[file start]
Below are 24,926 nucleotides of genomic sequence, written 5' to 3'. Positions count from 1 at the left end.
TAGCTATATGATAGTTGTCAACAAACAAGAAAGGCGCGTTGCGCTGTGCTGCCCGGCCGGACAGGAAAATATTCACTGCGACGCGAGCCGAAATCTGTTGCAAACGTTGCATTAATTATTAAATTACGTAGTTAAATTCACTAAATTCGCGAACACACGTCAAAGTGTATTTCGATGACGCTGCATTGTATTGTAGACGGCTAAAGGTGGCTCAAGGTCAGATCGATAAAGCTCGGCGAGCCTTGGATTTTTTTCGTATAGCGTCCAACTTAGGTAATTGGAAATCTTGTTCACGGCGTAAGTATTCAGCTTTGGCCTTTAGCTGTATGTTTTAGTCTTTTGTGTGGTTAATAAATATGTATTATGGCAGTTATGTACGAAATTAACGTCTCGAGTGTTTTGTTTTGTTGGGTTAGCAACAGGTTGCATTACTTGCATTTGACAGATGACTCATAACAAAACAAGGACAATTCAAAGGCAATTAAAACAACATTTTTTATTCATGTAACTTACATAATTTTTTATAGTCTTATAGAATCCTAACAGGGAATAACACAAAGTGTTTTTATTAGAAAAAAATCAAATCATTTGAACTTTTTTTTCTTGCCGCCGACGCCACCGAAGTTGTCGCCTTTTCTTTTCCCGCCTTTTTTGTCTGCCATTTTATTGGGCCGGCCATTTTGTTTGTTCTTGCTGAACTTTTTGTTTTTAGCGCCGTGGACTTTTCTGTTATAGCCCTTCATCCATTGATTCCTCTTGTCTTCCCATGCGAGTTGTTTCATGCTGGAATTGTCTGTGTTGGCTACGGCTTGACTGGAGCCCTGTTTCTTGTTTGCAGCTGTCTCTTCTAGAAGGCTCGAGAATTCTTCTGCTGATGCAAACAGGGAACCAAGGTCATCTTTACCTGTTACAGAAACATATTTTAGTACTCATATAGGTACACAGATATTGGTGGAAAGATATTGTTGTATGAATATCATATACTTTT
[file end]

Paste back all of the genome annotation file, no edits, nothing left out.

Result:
Below are 24,926 nucleotides of genomic sequence, written 5' to 3'. Positions count from 1 at the left end.
TAGCTATATGATAGTTGTCAACAAACAAGAAAGGCGCGTTGCGCTGTGCTGCCCGGCCGGACAGGAAAATATTCACTGCGACGCGAGCCGAAATCTGTTGCAAACGTTGCATTAATTATTAAATTACGTAGTTAAATTCACTAAATTCGCGAACACACGTCAAAGTGTATTTCGATGACGCTGCATTGTATTGTAGACGGCTAAAGGTGGCTCAAGGTCAGATCGATAAAGCTCGGCGAGCCTTGGATTTTTTTCGTATAGCGTCCAACTTAGGTAATTGGAAATCTTGTTCACGGCGTAAGTATTCAGCTTTGGCCTTTAGCTGTATGTTTTAGTCTTTTGTGTGGTTAATAAATATGTATTATGGCAGTTATGTACGAAATTAACGTCTCGAGTGTTTTGTTTTGTTGGGTTAGCAACAGGTTGCATTACTTGCATTTGACAGATGACTCATAACAAAACAAGGACAATTCAAAGGCAATTAAAACAACATTTTTTATTCATGTAACTTACATAATTTTTTATAGTCTTATAGAATCCTAACAGGGAATAACACAAAGTGTTTTTATTAGAAAAAAATCAAATCATTTGAACTTTTTTTTCTTGCCGCCGACGCCACCGAAGTTGTCGCCTTTTCTTTTCCCGCCTTTTTTGTCTGCCATTTTATTGGGCCGGCCATTTTGTTTGTTCTTGCTGAACTTTTTGTTTTTAGCGCCGTGGACTTTTCTGTTATAGCCCTTCATCCATTGATTCCTCTTGTCTTCCCATGCGAGTTGTTTCATGCTGGAATTGTCTGTGTTGGCTACGGCTTGACTGGAGCCCTGTTTCTTGTTTGCAGCTGTCTCTTCTAGAAGGCTCGAGAATTCTTCTGCTGATGCAAACAGGGAACCAAGGTCATCTTTACCTGTTACAGAAACATATTTTAGTACTCATATAGGTACACAGATATTGGTGGAAAGATATTGTTGTATGAATATCATATACTTTT